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COLUMBUS -- You can forget a lot of what you've heard about the biennial state budget up to this point, particularly the controversial stuff.
Because a lot of the latter is going to get tossed or otherwise amended in coming days, as lawmakers take their first swipes at spending plans for the next two fiscal years.
As if changes weren't already afoot, Gov. John Kasich and the Republican heads of the Ohio House and Senate announced in recent days they would need cut about $800 million over the biennium from the overall spending proposal, following softer-than-expected state revenues.
That leaves a whole lot of questions that'll be answered and re-answered over the next two months, as the House and Senate haggle over a final budget and Kasich takes his veto pen to whatever results in advance of the start of the new fiscal year on July 1.
In the meantime, here are a few things you're probably going to hear repeatedly in coming weeks, as the governor's office and legislative Republicans and Democrats jockey for position on what likely will be their tallest order of business during the 132nd General Assembly:
Other States Are Doing Worse: Yes, the administration is reducing its revenue projections, but, Kasich and other Republicans will tell you, Ohio hasn't yet had to slash services or dip into its reserves.
There's an economic slowdown happening nationwide, the governor said, and Ohio has managed its finances responsibly to avoid having to make drastic decisions.
"It's important to point out that there were 19 states in America that cut their budgets, and some very significantly, over the last fiscal year," Kasich said. "We were able to avoid that. Two-thirds of the states now are experiencing revenue issues. This is not something that is an outlier. The real question is how you deal with it, are you able to remain rock solid, are you able to make sure that your budgets are balanced? We're going to stay on this."
Tax Cuts In Question: Republican lawmakers already made it clear that they didn't support parts of Kasich's tax reform package, so the entirety of his tax-shifting proposal was already in doubt.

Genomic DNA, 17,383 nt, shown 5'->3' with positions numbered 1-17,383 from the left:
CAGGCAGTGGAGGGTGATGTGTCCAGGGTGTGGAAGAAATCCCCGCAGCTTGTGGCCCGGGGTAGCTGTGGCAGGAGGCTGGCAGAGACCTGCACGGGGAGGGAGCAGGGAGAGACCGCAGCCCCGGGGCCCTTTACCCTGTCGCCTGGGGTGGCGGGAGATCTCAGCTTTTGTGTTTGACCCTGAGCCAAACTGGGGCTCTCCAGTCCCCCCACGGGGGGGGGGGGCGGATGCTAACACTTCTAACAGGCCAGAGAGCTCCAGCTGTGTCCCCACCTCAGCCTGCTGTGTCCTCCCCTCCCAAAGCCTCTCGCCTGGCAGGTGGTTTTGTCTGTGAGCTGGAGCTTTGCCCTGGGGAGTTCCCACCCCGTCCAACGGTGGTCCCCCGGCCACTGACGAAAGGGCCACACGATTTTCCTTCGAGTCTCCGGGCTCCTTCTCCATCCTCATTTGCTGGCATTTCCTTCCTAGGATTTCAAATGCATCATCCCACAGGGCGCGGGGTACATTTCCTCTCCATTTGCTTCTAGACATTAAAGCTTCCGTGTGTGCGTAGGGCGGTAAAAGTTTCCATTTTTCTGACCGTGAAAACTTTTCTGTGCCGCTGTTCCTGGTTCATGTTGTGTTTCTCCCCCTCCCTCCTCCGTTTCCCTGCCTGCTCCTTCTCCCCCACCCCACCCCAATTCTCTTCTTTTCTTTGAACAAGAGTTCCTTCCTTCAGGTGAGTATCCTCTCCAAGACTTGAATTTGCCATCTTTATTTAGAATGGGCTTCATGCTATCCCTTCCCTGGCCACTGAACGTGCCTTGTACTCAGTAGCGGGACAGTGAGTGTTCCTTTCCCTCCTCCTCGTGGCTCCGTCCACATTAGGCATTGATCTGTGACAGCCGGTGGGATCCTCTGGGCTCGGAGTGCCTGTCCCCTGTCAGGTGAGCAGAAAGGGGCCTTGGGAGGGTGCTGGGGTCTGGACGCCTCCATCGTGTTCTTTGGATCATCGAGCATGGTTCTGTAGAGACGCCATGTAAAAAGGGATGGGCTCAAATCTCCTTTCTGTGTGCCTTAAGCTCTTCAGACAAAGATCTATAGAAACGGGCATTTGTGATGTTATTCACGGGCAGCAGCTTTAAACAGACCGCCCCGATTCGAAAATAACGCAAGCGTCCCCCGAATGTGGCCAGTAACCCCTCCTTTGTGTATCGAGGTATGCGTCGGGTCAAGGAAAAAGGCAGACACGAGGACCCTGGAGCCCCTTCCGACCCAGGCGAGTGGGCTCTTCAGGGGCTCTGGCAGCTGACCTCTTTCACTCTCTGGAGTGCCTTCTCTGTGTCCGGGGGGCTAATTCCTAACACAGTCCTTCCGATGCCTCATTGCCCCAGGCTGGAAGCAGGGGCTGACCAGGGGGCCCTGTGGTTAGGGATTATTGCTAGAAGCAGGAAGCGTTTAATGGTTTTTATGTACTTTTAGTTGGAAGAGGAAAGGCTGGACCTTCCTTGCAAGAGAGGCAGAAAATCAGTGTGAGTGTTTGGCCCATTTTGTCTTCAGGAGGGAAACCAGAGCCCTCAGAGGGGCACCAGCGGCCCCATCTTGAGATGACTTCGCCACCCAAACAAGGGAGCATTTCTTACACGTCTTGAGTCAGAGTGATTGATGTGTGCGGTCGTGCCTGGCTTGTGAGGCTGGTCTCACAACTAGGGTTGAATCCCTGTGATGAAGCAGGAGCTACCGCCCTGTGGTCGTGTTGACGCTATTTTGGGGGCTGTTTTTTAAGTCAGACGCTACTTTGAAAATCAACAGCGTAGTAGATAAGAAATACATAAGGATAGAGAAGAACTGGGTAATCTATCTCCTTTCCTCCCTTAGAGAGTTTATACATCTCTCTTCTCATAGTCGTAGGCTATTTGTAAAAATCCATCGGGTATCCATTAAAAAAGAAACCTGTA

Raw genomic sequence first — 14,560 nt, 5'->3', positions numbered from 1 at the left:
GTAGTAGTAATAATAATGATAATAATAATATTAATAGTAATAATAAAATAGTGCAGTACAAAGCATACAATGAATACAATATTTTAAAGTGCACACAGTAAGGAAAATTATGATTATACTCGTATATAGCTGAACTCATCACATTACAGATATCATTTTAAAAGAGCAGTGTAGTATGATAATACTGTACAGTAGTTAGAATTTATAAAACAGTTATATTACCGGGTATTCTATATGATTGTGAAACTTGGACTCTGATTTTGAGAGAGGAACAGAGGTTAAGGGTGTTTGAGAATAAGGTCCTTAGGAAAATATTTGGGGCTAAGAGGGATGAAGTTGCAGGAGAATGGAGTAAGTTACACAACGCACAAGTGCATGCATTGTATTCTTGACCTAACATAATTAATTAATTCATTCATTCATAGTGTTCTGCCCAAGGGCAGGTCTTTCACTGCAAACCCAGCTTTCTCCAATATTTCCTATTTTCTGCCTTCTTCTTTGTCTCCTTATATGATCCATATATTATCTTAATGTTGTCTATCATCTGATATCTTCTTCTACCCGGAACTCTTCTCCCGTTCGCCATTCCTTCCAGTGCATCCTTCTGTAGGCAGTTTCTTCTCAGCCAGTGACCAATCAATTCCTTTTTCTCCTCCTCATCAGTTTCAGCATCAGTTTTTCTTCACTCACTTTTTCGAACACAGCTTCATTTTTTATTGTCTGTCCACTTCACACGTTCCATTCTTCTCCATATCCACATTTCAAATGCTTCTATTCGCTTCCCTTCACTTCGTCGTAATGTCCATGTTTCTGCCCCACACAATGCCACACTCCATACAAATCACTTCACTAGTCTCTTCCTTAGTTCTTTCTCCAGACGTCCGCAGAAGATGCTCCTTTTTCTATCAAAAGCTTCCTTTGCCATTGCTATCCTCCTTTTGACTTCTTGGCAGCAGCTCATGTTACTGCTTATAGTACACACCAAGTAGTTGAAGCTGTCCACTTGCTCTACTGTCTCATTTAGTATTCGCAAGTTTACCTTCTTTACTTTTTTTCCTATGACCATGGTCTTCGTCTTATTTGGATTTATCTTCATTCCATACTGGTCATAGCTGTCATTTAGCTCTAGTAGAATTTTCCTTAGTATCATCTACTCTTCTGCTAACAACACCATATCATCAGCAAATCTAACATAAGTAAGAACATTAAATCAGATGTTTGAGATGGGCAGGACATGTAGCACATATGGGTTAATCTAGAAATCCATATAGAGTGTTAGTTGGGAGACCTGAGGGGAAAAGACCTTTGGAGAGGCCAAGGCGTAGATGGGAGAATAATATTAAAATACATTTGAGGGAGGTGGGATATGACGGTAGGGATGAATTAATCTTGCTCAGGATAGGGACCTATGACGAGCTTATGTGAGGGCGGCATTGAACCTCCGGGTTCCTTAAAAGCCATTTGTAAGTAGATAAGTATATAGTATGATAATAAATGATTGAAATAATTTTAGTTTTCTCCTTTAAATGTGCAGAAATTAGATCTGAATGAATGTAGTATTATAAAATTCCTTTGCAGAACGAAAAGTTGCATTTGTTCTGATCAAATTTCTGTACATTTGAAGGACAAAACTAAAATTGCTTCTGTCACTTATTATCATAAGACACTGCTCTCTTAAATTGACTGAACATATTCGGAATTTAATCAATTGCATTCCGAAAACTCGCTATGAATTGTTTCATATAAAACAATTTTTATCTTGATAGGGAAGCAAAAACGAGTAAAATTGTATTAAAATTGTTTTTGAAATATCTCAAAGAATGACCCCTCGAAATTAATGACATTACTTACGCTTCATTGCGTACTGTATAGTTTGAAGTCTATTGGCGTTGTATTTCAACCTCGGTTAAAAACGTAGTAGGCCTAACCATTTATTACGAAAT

But it's hard to envision a budget bill without some sort of net tax cut.
"I believe you can have an income tax cut based on tax reform," Kasich said. " That means some go up and others go down I would still like to see the income tax go down, but this is going to be something that's a challenge for the legislature. But in terms of a net tax cut, it is unlikely that that will remain."
Senate President Larry Obhof (R-Medina) said he isn't go support any net tax hike.
"I'm not going to raise taxes," he said. "Since I've been here, every major budget bill that we voted for has included some kind of net cut. If you see changes on the tax side, I would expect that those changes would result in a net cut, as well In terms of expanding the sales tax base and those things, the legislature's already rejected that twice before, so I'm not sure even if the numbers were going well that we would be enamored with that specific proposal."
Recession: Late last year, Kasich told lawmakers the state could be on the verge of a recession.
Democrats have been using the phrase ever since as evidence that tax cuts and other policies under the administration and the Republican-controlled legislature aren't working.
"Now, after having it their way without compromise for six years has brought us to the 'verge of recession,' schools, communities, the opioid fight, healthcare for developmentally disabled people and children and other essential services will be defunded because politicians in Columbus don't have the courage to do what's needed to recession-proof our state," Rep. Emilia Sykes (D-Akron) said in a released statement. "Instead of shoring up self-made shortfalls with rainy day money that was essentially stolen from schools and communities, Ohio will likely continue on it's terrible economic trajectory with fewer resources to fend off this deteriorating economy."
Marc Kovac covers the Ohio Statehouse for Gatehouse Media. Contact him at email@example.com or on Twitter at OhioCapitalBlog.